Financial Data
Updated 29 Feb 2020

3 Factors that impact your business’ growth strategy

Growing is part of the success of any business. But money, your staff and customers play a vital role in the success of your expansion. 

Diana Albertyn, 27 February 2017  Share  0 comments  Print

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Your business is doing well and an expansion is on the horizon – but wait. Are you ready to scale, and if so, how far can you go? Doing financial forecasting and the necessary human capital calculations could save from using more resources than you have to. If you didn’t think making more money is a bad thing, consider the loss of all the money you have put into growing your business.

Related: Why good strategy beats bad growth


“There are nine stages in a business’ growth. Funding is different for each phase,” says Aurik Business Accelerator’s Pavlo Phitidis. “If the idea is a good one; you can negotiate equity based on delivery.”

Growth isn’t a bad thing, but here’s how it can be – and how to avoid the pitfalls of getting too big, too soon:

Money doesn’t come cheap 

Whether you borrow money or give away equity share of your business in exchange for capital, the financial aspect of scaling is great. The more funds you require, the deeper you will be in debt or the more of your company you’ll be willing to part with.

According to, outside investment can be a great way to facilitate growth. But it also means you’re selling part of your company, and a share of future profits. Many business owners understand that they may not be able to make repayments on any debt finance issued, so offering an equity share provides funding but allows them to maintain enough control.

Solution: You can acquire funds for growth either by offering a reward or equity in your business to the general public through crowdfunding. Sites like a niche sites where, for example, a retailer can receive prepaid funds from its customers.

Growth could affect employee engagement 

Employee -engagement-

The real cost of growth doesn’t always have to do with money. Take Starbucks for example. By deciding to open multiple store locations between 2005 and 2007, it weakened a crucial element that contributed to its success. By 2009, Starbucks closed down 300 stores and opened up fewer new ones. Its high employee-engagement culture was one of the costs Starbucks paid.

Baristas complained about being “deskilled” when, in an effort to produce more product quicker, Starbucks replaced manual expresso machines with automatic versions. Their job went from grinding the beans themselves to simply pushing a button – a skill that required none of the skill the baristas possessed.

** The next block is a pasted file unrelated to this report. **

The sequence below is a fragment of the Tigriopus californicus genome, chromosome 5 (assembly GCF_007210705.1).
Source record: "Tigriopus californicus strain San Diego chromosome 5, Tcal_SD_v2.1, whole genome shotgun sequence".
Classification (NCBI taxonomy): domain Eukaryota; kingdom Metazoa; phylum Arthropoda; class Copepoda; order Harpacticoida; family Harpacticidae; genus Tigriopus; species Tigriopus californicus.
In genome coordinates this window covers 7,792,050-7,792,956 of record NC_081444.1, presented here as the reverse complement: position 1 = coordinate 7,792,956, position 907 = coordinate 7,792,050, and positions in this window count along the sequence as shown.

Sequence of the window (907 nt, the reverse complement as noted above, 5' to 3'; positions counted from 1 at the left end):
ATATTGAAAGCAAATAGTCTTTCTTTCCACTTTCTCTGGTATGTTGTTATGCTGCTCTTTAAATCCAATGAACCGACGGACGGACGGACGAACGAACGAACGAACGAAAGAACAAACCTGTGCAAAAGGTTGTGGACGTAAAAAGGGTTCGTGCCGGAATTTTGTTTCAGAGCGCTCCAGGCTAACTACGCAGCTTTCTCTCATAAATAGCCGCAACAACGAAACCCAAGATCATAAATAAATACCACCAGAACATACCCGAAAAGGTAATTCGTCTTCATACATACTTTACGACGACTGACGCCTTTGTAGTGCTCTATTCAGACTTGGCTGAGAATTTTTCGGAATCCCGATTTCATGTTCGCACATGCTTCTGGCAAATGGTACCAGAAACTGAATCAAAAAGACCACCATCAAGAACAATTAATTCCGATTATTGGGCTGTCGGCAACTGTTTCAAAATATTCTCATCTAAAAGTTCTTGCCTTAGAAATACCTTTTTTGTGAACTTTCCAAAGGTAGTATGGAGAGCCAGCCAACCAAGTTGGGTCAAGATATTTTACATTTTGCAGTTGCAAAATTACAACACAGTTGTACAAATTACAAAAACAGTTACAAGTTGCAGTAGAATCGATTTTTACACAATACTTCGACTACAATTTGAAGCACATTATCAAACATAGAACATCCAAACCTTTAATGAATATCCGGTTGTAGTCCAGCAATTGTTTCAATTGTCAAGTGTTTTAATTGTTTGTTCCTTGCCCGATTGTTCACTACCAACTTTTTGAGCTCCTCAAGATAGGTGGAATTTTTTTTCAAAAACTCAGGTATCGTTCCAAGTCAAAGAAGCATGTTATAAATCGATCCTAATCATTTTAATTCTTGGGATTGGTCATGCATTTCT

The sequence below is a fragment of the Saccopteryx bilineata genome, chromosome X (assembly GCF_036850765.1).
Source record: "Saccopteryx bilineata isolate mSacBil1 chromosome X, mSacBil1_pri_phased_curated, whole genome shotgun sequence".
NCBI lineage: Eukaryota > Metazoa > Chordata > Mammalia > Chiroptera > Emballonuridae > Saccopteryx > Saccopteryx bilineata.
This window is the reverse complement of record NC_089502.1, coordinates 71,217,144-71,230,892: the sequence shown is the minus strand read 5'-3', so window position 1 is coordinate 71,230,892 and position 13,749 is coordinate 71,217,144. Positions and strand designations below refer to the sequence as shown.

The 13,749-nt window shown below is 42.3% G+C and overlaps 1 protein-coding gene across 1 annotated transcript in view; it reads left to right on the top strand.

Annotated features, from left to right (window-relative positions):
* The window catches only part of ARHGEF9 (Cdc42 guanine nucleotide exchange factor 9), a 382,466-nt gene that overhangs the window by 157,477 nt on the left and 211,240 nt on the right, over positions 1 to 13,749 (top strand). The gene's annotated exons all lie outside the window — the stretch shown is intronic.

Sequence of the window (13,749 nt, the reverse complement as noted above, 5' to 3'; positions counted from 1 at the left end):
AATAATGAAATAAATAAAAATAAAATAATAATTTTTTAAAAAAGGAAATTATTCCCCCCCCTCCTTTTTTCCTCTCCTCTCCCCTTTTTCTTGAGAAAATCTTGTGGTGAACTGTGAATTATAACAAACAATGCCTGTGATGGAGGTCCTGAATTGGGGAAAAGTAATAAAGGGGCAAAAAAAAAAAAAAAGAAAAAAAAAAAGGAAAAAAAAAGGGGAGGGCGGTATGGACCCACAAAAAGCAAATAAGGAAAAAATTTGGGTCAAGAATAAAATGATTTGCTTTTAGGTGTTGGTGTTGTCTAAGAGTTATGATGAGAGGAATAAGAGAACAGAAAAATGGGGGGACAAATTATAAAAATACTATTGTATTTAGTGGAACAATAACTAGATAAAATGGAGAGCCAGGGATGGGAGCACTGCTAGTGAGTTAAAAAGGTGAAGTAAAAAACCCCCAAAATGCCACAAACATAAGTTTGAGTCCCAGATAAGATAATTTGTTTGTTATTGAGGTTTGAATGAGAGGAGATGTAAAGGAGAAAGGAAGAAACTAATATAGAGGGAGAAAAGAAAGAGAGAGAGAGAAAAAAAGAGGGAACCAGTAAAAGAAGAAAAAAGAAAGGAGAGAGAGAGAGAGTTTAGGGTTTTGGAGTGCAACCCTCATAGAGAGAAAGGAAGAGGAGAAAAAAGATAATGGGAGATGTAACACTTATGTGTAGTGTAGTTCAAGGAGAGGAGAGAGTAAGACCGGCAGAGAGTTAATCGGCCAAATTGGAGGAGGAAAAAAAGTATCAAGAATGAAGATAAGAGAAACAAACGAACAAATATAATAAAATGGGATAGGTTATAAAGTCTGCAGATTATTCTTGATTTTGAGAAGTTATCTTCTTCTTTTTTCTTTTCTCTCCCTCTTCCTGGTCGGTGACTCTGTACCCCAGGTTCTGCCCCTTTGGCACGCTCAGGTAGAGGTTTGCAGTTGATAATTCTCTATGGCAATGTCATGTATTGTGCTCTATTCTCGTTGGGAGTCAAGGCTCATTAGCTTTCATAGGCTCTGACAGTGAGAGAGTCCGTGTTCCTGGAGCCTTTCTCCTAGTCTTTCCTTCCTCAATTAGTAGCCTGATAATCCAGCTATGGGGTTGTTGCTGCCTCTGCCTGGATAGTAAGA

Solution: Howard Schultz, CEO of Starbucks realised the problems he was facing when his staff morale affected consumers. He began by purchasing new coffee machines, costing him tens of millions. This new version requires more beans and is more labour intensive, so the baristas have to not just push a button, but scoop, weigh, grind and brew, right before the customers’ eyes.

Related: 3 Situations where scaling your business isn’t an option

Not all businesses are built to scale 

Depending on your product or service, you may need to change a few aspects of it in order to grow your company and make more money. “If your business model isn’t scalable beyond a certain point, growing your business often means compromising or changing your product,” says Ivan Lavelle, senior business rescue consultant. “This can, in turn, reduce your product’s value and negatively affect demand and customer satisfaction.”

He gives the example of exclusive Swiss watch brand Rolex increasing its production by up to four times. Its sales would increase; however, the value of its product would decrease – bad news for a brand that’s built its name on exclusivity and quality. 

Solution: If your business model doesn’t allow for rapid growth, don’t compromise it in order to increase your sales, says Lavelle. In the long run, the impact of more sales would be short-lived. 

Before embarking on the journey to growth and expansion, think about how you plan on financing the process, how it will affect your systems and staff, and more importantly the people who buy your product. Once a proper analysis has been carried out, the feasibility of the growth plan can then be established.


Some implications of growth are more impactful than others, but financing your business’ expansion, getting your employees on board, and taking your client base into consideration are a few key places to begin a successful growth process for your business.

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About the author

Diana Albertyn

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